Kerry James Marshall, Painting and Other Stuff
Is it possible to reinvent yourself completely? After all, it gets to the point when you just don't feel like you. Pick a university in some far-off town, move house, dump your partner, move abroad... Some call it 'running away', some, 'finding yourself'. Of course, 'you' are the least of your problems: family, friends, colleagues, even new encounters treat you in a certain way, as if the structure is already established in the way you act, look, or perceive yourself to look.
The American artist, Kerry James Marshall, applies this dilemma to the 'African American experience', in complete awareness that he's dealing here with pure fantasy, a bundle of preconceptions. Born in Birmingham, Alabama in 1955, Marshall became established in US in the 1980s and was introduced to Europe with the 1997 edition of the Kassel-based art fair, Documenta X. Now he's at Fundació Tàpies with Kerry James Marshall. Painting and other stuff, an exhibition put together by the award-winning curator, Nav Haq.
While best known as a painter, Marshall here utilises the wider language of contemporary art, the photograph, sculpture, print, the installation, in an attempt to fill what he calls 'a vacuum in the image bank’, that is, to slot the 'black image' into history. Physical evidence of this image bank is found on Tàpies' basement floor, where piles of photographs and postcards show all the famous bits of art history. There are Botticellis and Berninis, Warhols and Pollocks - but what's in a name? We may well ask. Is it that they're all white, as Marshall might suggest? Though they are also all men, all Western, mostly paintings and sculptures... All have become prominent thanks to a bunch of other people aside from the artist himself: the theorists, art institutions, collectors, the media.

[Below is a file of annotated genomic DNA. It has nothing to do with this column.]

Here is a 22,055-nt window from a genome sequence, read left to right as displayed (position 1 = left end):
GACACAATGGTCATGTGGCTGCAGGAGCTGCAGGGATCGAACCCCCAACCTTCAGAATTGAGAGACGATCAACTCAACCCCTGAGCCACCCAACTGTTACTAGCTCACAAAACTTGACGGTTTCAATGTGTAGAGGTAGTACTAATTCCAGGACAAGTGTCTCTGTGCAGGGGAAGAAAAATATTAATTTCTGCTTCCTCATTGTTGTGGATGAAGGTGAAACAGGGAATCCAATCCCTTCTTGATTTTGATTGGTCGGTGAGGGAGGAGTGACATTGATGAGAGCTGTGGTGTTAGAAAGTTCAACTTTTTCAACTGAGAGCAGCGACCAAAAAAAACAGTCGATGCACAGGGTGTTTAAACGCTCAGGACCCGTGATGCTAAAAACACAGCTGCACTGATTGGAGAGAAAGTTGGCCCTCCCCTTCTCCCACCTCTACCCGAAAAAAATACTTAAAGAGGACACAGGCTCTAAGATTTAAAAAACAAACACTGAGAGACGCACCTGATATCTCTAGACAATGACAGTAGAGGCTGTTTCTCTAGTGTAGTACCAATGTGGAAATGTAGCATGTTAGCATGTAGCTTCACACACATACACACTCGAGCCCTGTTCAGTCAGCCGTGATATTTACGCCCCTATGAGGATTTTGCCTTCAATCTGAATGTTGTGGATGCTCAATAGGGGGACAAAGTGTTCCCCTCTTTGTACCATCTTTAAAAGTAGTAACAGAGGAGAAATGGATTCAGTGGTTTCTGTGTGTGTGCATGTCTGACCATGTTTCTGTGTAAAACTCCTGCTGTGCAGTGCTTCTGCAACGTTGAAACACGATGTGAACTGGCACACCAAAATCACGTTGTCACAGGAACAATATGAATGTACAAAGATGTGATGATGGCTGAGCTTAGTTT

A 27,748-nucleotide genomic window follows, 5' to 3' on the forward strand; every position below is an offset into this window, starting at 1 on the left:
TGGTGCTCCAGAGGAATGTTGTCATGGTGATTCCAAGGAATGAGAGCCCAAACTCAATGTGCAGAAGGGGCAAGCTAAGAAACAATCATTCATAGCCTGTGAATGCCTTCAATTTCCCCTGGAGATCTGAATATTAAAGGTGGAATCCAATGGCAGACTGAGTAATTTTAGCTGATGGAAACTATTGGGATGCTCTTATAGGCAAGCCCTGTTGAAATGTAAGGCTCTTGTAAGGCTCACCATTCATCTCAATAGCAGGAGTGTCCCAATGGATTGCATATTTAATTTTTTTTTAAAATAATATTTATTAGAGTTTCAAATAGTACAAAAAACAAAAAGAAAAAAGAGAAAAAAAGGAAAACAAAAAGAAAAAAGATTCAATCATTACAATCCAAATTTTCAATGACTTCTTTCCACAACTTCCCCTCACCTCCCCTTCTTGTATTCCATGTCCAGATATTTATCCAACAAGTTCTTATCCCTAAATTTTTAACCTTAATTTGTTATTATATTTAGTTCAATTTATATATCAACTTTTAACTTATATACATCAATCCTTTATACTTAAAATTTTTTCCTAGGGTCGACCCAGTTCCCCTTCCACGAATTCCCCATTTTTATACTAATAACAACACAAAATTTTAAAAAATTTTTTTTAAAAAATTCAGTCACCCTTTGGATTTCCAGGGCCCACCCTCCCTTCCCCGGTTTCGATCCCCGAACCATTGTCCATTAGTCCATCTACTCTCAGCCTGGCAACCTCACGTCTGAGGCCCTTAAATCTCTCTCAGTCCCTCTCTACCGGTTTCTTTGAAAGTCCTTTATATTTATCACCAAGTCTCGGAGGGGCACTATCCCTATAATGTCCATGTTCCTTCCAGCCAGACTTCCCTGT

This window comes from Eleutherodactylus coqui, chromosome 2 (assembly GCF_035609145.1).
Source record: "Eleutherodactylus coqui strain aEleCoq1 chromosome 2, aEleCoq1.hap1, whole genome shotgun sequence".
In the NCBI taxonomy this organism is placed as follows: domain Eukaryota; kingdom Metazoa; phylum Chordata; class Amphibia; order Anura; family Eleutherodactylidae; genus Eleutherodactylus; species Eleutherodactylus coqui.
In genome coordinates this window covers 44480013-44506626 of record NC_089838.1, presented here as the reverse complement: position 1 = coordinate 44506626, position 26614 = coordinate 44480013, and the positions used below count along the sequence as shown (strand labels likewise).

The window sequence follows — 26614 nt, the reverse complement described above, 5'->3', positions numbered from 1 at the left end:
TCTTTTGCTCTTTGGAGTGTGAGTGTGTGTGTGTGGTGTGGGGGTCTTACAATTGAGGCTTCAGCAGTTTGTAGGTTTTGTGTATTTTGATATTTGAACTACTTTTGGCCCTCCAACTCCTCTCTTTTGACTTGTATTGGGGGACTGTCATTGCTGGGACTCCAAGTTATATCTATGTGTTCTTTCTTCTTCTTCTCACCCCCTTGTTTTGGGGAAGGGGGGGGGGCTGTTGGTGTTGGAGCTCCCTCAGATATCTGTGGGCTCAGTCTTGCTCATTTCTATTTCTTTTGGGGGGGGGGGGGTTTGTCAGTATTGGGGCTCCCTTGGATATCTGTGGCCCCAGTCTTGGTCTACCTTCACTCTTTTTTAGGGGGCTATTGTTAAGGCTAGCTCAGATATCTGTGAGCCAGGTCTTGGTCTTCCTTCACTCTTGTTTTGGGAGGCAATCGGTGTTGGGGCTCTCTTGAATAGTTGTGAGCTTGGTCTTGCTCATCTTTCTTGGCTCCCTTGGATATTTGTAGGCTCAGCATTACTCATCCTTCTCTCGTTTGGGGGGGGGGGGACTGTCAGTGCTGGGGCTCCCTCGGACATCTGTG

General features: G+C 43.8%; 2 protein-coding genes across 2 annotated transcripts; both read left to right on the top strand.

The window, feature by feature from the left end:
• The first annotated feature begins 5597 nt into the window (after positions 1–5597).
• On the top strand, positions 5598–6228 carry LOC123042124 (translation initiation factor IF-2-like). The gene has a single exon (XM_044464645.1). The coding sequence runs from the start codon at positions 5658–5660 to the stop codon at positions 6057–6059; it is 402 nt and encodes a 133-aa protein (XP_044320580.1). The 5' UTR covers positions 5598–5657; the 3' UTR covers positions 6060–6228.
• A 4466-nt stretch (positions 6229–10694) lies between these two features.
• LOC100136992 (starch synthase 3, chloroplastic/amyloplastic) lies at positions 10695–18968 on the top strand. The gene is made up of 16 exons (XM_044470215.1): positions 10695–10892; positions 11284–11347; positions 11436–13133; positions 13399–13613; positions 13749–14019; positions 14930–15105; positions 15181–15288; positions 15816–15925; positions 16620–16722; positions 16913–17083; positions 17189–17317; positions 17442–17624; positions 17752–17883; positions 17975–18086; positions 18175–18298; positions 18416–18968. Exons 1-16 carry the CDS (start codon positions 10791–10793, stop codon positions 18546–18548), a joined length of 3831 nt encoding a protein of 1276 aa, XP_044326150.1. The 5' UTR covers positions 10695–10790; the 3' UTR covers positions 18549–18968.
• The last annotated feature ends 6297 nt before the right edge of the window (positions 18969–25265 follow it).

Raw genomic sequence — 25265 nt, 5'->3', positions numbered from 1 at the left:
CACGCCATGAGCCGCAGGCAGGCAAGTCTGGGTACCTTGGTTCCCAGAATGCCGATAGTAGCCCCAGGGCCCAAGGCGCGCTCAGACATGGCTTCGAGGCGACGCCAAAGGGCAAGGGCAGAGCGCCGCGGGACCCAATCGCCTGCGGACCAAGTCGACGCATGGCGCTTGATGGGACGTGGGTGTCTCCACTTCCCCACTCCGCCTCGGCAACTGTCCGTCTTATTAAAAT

So how do you reinsert a so-called 'minority group' into a historical structure built of selective criteria, consolidated by the negation of so many presences? Marshall knows and shows that this is an impossible task. This seems to me to be the thought behind his impersonal, enigmatic portraits, where faces appear impassive or in shadow, figures dressed in the bright clichéd clothing of the 18th century, (Believed to be a Portrait of David Walker (Circa 1830), 2009), playfully posed like 1950s advertisements, (Vignette, 2008), or pinned down in the lurid lighting of pulp fiction, (Nude (Spotlight), 2009).
More than a piece of social criticism these artworks seek, individually and as an exhibition, to dismantle the idea of the homogenous entity and its threatening 'tribal' associations, be it the 'African American', the 'woman', the 'artist', or the 'Westerner'. And what we're left with is a more empathic sense of absence. Where is that person who rifles through those arty images looking for herself? Who leafs through magazines, but can't fit himself into that fashion?
Yet Marshall also acknowledges the powerful desire behind picking up that magazine in the first place; that just as we need some reference, some kind of template, in order to reinvent ourselves as someone, this process of trying to integrate is as imperative to us as it is doomed. That sense of wanting to get in and wanting to get out is epitomised in his large painting Garden Party (2003), where groups, of various skin tones, eye each other down from the house and up from the garden. Is the issue here racial? Or is there a more fundamental question being asked - 'Where's the party?'
Born in Newcastle upon Tyne and based in Barcelona, Alx Phillips writes about contemporary art, theatre and dance in a way that human beings can understand. For more about Barcelona arts, check her blog: www.lookingfordrama.com